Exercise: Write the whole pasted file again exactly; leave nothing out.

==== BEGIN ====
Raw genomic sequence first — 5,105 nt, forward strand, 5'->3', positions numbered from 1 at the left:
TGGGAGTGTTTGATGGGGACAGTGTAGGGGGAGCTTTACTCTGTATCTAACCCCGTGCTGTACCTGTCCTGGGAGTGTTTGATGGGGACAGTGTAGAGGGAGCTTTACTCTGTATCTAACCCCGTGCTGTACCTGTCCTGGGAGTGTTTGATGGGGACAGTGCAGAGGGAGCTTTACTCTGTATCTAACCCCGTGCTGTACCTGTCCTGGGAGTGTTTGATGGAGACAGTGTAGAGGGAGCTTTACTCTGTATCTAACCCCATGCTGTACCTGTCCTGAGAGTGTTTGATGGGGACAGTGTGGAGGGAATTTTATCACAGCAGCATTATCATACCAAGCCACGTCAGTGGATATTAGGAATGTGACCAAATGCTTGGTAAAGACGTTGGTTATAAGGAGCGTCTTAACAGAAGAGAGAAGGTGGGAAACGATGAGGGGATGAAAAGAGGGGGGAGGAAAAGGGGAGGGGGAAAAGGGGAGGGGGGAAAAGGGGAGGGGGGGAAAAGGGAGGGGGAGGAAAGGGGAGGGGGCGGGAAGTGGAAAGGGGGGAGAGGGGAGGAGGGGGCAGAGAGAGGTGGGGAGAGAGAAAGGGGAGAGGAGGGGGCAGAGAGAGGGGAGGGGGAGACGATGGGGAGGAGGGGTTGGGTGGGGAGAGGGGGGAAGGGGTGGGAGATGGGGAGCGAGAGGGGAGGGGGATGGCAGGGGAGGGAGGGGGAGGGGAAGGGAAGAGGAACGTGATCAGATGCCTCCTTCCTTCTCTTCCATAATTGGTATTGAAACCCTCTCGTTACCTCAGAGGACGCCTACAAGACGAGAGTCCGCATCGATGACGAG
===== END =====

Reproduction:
Raw genomic sequence first — 5,105 nt, forward strand, 5'->3', positions numbered from 1 at the left:
TGGGAGTGTTTGATGGGGACAGTGTAGGGGGAGCTTTACTCTGTATCTAACCCCGTGCTGTACCTGTCCTGGGAGTGTTTGATGGGGACAGTGTAGAGGGAGCTTTACTCTGTATCTAACCCCGTGCTGTACCTGTCCTGGGAGTGTTTGATGGGGACAGTGCAGAGGGAGCTTTACTCTGTATCTAACCCCGTGCTGTACCTGTCCTGGGAGTGTTTGATGGAGACAGTGTAGAGGGAGCTTTACTCTGTATCTAACCCCATGCTGTACCTGTCCTGAGAGTGTTTGATGGGGACAGTGTGGAGGGAATTTTATCACAGCAGCATTATCATACCAAGCCACGTCAGTGGATATTAGGAATGTGACCAAATGCTTGGTAAAGACGTTGGTTATAAGGAGCGTCTTAACAGAAGAGAGAAGGTGGGAAACGATGAGGGGATGAAAAGAGGGGGGAGGAAAAGGGGAGGGGGAAAAGGGGAGGGGGGAAAAGGGGAGGGGGGGAAAAGGGAGGGGGAGGAAAGGGGAGGGGGCGGGAAGTGGAAAGGGGGGAGAGGGGAGGAGGGGGCAGAGAGAGGTGGGGAGAGAGAAAGGGGAGAGGAGGGGGCAGAGAGAGGGGAGGGGGAGACGATGGGGAGGAGGGGTTGGGTGGGGAGAGGGGGGAAGGGGTGGGAGATGGGGAGCGAGAGGGGAGGGGGATGGCAGGGGAGGGAGGGGGAGGGGAAGGGAAGAGGAACGTGATCAGATGCCTCCTTCCTTCTCTTCCATAATTGGTATTGAAACCCTCTCGTTACCTCAGAGGACGCCTACAAGACGAGAGTCCGCATCGATGACGAG